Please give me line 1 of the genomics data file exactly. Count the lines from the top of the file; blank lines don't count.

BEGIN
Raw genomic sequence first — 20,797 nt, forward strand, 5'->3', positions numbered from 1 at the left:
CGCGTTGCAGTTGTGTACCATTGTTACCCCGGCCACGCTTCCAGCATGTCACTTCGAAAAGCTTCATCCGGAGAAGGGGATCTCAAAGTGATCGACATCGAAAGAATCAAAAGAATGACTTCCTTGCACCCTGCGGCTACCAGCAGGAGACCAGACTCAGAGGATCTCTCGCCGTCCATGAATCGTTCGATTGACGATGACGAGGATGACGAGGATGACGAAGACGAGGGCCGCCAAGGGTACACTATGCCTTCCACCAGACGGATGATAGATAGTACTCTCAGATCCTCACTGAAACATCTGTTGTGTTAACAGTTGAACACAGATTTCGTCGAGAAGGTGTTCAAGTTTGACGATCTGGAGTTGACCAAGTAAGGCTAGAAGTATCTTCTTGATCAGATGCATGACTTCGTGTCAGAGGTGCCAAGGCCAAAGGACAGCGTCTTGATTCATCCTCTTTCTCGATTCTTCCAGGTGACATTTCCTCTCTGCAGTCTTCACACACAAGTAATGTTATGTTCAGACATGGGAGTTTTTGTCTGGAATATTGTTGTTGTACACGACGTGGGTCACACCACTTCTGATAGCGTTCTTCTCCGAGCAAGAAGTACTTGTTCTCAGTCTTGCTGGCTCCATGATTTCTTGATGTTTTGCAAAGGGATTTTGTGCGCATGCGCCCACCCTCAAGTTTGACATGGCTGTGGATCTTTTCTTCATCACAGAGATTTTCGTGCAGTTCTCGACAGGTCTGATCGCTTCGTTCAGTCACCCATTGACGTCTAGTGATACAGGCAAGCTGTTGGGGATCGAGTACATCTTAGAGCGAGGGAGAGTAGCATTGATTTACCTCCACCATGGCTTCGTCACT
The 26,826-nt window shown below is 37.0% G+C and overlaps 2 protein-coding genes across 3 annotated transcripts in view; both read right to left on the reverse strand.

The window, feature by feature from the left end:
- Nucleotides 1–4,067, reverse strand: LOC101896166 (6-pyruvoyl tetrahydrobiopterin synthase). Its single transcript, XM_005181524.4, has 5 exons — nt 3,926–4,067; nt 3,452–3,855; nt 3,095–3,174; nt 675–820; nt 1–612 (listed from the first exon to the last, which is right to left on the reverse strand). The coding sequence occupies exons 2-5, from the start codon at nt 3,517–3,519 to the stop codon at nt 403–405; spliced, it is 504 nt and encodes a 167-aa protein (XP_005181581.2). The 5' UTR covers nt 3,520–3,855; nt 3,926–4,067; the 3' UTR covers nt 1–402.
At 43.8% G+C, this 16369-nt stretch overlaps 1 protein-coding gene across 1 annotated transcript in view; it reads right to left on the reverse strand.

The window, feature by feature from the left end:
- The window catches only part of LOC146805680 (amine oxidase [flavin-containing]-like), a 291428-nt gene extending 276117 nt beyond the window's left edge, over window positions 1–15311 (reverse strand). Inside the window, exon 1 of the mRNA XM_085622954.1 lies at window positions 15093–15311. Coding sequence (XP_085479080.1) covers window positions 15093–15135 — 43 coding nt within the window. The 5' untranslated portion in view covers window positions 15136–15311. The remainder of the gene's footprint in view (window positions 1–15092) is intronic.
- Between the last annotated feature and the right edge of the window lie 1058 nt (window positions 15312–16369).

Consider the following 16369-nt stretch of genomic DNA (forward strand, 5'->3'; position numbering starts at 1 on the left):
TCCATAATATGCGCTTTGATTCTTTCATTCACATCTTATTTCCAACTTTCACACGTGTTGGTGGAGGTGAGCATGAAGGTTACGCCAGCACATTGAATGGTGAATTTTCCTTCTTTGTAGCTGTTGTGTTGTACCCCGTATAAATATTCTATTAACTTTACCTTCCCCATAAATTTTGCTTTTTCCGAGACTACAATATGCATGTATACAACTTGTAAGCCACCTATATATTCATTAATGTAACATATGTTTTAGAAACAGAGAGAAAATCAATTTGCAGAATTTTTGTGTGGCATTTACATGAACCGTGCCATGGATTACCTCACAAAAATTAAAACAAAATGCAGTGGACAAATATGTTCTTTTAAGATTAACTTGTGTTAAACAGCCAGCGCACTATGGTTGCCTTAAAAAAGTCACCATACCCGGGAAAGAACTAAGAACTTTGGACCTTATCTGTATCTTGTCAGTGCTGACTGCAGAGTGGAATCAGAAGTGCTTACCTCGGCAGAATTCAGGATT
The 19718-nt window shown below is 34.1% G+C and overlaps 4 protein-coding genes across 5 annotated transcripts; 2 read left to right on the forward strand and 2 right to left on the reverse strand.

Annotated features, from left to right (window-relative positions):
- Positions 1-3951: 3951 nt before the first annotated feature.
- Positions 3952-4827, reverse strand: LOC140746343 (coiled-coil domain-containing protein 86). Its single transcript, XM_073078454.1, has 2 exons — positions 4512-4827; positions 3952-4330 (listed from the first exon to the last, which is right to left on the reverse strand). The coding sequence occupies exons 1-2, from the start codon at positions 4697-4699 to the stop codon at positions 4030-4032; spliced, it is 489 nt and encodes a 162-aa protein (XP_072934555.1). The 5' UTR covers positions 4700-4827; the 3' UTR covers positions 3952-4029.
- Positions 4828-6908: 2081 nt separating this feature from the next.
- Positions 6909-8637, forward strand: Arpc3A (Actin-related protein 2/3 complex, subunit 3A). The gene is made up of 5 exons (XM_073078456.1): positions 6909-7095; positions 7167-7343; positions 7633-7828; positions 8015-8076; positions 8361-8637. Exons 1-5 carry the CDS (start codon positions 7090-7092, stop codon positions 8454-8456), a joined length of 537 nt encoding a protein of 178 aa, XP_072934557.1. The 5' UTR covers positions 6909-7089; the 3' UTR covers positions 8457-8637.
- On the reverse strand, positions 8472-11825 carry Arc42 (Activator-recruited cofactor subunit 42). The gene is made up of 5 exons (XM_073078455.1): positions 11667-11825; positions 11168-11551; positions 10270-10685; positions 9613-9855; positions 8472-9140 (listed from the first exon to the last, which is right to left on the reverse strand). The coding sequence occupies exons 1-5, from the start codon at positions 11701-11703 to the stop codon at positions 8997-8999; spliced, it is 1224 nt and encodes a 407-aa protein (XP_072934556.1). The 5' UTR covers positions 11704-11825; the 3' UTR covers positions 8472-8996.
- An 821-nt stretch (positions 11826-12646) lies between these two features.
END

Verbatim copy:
Raw genomic sequence first — 20,797 nt, forward strand, 5'->3', positions numbered from 1 at the left: